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Silly newb question

post #1 of 6
Thread Starter 
I am a total newb to smoking, I have been reading about what lump charcoal is best......seems as if RO wins hands down.

I have two questions.

Can you just use firewood size pieces for your fuel, or does it have to be "lumps"?

What does it mean to have "cooked" lump coal..........thanks guys
post #2 of 6
No real rule on what kind of coal or size or type of wood to use. I use a lot of oak logs as the fuel source. Burn them in my patio fire bowl, and shovel in the burned-down coals. Gives a good oak flavor without the billowing smoke from just sticking a log in the firebox. For the hickory flavor, I use chips or chunks, depending on what I have on hand. Just a bit is all you need to get smoke. Don't even need to see the smoke. Been said in here many times, "if ya smell smoke, you're smoking,"
post #3 of 6
Hi ya F3.

Personally i think you'll find a lot of peoples use Royal Oak just because it is easily available in most areas (wally world) and is on the cheaper end of the scale (6$ 10lb bag). That's what i use for them two reasons. There is better charcoals out there but they tend to be more expensive and not so easily available.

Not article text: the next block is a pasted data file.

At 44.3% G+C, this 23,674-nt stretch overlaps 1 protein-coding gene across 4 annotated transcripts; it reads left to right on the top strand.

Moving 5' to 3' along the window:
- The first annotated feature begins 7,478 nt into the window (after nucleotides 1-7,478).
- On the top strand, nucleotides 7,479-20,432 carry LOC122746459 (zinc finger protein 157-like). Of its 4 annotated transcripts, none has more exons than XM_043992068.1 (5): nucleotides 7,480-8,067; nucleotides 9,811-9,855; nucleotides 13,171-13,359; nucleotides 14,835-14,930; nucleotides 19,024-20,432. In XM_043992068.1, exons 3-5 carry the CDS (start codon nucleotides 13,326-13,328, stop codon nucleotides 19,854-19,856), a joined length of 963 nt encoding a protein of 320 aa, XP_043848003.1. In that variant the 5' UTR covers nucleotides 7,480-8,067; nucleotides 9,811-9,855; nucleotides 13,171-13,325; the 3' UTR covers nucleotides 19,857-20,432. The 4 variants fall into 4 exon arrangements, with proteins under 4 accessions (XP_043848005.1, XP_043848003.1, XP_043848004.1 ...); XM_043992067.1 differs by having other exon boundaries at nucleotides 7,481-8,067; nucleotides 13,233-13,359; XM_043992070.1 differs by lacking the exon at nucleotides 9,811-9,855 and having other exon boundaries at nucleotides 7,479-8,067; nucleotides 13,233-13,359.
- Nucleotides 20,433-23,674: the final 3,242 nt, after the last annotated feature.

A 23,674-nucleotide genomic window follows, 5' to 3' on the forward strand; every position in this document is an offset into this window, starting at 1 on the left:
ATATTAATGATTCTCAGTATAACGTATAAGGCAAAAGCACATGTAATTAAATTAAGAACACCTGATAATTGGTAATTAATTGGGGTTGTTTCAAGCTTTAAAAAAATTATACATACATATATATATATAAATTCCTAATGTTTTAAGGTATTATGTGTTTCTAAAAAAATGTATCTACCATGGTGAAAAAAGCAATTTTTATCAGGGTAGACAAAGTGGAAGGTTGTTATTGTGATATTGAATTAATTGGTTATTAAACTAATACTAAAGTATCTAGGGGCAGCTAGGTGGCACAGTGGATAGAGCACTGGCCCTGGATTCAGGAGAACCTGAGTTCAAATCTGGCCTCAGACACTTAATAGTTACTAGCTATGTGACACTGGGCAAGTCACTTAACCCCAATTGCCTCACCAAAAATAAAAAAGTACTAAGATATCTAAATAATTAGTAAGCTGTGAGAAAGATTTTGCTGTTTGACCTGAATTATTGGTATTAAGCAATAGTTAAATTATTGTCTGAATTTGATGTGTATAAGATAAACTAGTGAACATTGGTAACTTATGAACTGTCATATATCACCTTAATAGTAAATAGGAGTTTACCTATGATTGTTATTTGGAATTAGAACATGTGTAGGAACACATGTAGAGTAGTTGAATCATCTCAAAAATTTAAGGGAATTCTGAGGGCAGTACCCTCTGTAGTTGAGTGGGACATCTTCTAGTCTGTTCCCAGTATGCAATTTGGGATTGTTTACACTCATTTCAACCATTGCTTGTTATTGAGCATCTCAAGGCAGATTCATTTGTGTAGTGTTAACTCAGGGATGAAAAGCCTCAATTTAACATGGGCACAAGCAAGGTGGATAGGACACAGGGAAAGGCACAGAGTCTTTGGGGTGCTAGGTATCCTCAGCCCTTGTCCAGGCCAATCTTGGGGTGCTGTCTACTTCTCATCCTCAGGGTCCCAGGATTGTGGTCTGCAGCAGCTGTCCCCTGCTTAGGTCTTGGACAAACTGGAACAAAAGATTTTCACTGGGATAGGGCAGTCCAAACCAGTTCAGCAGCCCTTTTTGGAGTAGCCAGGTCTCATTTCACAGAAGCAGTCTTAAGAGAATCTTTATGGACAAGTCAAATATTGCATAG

I'm no expert but the way i understand it is, to use just wood logs you'll need a big smoker that can efficiently burn the log without producing a lot of creosote.
The way a lot of people do things is to pre burn the wood down to coals then add the coals into the firebox. I'm guessing this is what you were calling cooked lump.

Richtee has a very good post on preburning. It is worth tracking down.

The majority of people will use lump then add woood chunks for flavor.

Hope any of this helps.
post #4 of 6
Lump charcoal is made by heating wood chunks in an atmosphere lacking oxygen. The heat drives off most of the volitile chemicals and moisture in the wood, yet the wood cannot be fully consumed by the heat due to the lack of air. This leaves a almost pure carbon fuel. Lump charcoal is used for heat in the smoking process

Pre-burning is a simlilar process...except the wood is actually burned in air, and requires some experience to know when to add it to the firebox, so as to get maximum flavoring without the troublesome chemicals cooked off previously.

The aforementioned post:
post #5 of 6
DAYUM! Richtee has AMAZED me with the scientific knowledge he has for most any subject. Without sounding like a geeky scientist and making it entertaining.
post #6 of 6
Ditto to that!
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